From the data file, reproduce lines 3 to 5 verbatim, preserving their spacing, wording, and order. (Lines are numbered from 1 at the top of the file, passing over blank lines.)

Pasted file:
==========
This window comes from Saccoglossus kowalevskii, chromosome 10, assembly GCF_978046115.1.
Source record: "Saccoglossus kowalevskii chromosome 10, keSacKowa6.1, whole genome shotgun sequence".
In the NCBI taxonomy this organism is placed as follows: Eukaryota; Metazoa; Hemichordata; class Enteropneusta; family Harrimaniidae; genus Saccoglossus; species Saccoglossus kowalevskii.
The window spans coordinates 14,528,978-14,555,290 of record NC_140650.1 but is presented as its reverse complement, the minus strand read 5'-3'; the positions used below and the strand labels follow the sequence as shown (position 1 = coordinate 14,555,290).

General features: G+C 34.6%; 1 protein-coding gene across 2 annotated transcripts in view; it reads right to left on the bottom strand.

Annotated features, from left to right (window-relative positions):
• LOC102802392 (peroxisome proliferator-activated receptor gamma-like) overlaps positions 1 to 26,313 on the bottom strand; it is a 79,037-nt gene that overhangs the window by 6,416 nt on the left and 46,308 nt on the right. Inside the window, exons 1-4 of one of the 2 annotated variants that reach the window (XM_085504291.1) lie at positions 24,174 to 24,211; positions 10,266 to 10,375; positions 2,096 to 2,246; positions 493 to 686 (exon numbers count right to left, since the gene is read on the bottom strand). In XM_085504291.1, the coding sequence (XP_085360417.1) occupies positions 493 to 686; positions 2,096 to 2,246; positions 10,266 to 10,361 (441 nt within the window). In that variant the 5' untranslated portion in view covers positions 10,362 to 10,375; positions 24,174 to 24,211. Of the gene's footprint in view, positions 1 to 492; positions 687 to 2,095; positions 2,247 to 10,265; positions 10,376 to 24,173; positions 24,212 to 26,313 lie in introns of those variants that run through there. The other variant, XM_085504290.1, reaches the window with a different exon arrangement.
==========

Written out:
In the NCBI taxonomy this organism is placed as follows: Eukaryota; Metazoa; Hemichordata; class Enteropneusta; family Harrimaniidae; genus Saccoglossus; species Saccoglossus kowalevskii.
The window spans coordinates 14,528,978-14,555,290 of record NC_140650.1 but is presented as its reverse complement, the minus strand read 5'-3'; the positions used below and the strand labels follow the sequence as shown (position 1 = coordinate 14,555,290).

General features: G+C 34.6%; 1 protein-coding gene across 2 annotated transcripts in view; it reads right to left on the bottom strand.